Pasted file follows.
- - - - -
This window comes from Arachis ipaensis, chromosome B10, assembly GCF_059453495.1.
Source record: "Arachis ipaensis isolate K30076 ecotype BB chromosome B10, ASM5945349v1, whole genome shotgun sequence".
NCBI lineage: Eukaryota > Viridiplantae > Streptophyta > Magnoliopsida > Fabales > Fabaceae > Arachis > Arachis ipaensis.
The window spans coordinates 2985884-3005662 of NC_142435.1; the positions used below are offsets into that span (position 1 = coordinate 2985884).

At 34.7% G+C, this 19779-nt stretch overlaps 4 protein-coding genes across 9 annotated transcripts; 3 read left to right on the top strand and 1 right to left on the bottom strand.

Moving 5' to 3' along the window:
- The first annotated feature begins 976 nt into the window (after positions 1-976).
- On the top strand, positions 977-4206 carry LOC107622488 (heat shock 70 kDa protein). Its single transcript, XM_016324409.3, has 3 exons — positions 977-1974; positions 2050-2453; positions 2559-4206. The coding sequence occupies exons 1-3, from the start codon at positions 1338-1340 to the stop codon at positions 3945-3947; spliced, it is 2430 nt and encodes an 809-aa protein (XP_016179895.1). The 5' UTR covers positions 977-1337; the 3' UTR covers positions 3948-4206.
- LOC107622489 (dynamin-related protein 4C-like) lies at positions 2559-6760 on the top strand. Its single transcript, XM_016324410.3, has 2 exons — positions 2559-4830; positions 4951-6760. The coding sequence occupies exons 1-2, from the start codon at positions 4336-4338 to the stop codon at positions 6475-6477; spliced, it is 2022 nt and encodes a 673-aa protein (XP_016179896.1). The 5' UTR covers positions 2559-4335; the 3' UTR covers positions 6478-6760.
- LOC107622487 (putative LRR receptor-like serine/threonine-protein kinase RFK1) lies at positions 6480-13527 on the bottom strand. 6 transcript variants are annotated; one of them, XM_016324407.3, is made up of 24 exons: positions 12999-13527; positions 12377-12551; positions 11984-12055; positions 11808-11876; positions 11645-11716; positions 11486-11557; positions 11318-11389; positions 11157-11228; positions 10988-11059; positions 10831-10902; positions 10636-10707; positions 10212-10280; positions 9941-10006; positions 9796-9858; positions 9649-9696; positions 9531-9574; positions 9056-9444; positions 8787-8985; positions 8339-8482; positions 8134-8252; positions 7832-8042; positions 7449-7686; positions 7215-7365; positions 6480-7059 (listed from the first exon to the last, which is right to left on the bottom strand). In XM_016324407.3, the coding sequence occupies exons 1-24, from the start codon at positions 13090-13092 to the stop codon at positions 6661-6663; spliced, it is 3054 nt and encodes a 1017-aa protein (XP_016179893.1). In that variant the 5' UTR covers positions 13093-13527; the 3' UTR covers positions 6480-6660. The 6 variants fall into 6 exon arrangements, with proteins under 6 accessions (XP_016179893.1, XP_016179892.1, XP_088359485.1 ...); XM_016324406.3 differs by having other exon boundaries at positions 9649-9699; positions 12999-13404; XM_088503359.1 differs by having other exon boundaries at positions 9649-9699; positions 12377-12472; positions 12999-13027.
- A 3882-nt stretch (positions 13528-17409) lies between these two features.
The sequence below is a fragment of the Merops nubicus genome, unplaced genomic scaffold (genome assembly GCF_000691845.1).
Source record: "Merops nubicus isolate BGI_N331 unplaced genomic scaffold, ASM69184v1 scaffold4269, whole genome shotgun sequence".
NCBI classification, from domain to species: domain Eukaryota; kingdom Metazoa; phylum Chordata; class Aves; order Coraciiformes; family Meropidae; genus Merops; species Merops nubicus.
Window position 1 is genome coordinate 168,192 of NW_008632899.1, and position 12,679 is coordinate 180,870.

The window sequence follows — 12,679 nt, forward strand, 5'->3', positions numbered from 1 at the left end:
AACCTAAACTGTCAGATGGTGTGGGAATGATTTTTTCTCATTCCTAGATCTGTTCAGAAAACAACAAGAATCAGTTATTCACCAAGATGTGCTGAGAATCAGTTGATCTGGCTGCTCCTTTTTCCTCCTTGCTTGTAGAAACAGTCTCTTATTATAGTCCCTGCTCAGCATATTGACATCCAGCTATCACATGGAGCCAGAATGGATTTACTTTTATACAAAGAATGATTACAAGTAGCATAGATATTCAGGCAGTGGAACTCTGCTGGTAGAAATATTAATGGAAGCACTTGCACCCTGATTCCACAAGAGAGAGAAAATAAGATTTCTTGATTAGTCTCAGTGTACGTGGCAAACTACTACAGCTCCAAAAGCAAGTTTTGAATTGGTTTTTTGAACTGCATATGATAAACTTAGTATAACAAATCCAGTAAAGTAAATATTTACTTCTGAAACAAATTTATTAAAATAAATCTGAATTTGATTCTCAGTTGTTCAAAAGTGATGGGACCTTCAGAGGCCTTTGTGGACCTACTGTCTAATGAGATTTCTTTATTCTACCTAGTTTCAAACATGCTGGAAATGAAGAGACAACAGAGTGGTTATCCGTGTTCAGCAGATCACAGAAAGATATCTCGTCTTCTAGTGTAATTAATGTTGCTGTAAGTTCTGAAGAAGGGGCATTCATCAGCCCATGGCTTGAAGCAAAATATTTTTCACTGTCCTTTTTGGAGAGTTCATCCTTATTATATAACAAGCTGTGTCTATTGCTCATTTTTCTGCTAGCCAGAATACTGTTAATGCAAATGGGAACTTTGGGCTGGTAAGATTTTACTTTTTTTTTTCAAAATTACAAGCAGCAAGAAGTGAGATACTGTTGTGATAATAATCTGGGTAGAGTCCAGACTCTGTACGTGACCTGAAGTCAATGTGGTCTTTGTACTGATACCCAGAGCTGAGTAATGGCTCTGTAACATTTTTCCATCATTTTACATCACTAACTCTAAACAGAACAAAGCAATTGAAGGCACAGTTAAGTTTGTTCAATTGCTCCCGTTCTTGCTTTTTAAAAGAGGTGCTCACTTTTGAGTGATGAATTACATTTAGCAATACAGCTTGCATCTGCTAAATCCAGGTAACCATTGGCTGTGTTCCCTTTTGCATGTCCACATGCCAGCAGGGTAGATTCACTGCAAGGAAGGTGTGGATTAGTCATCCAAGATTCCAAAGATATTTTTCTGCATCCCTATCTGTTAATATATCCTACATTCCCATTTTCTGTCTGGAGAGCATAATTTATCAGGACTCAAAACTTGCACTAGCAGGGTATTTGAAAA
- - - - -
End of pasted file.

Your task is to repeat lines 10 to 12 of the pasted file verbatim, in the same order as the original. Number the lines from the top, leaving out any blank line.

- LOC107622487 (putative LRR receptor-like serine/threonine-protein kinase RFK1) lies at positions 6480-13527 on the bottom strand. 6 transcript variants are annotated; one of them, XM_016324407.3, is made up of 24 exons: positions 12999-13527; positions 12377-12551; positions 11984-12055; positions 11808-11876; positions 11645-11716; positions 11486-11557; positions 11318-11389; positions 11157-11228; positions 10988-11059; positions 10831-10902; positions 10636-10707; positions 10212-10280; positions 9941-10006; positions 9796-9858; positions 9649-9696; positions 9531-9574; positions 9056-9444; positions 8787-8985; positions 8339-8482; positions 8134-8252; positions 7832-8042; positions 7449-7686; positions 7215-7365; positions 6480-7059 (listed from the first exon to the last, which is right to left on the bottom strand). In XM_016324407.3, the coding sequence occupies exons 1-24, from the start codon at positions 13090-13092 to the stop codon at positions 6661-6663; spliced, it is 3054 nt and encodes a 1017-aa protein (XP_016179893.1). In that variant the 5' UTR covers positions 13093-13527; the 3' UTR covers positions 6480-6660. The 6 variants fall into 6 exon arrangements, with proteins under 6 accessions (XP_016179893.1, XP_016179892.1, XP_088359485.1 ...); XM_016324406.3 differs by having other exon boundaries at positions 9649-9699; positions 12999-13404; XM_088503359.1 differs by having other exon boundaries at positions 9649-9699; positions 12377-12472; positions 12999-13027.
- A 3882-nt stretch (positions 13528-17409) lies between these two features.
The sequence below is a fragment of the Merops nubicus genome, unplaced genomic scaffold (genome assembly GCF_000691845.1).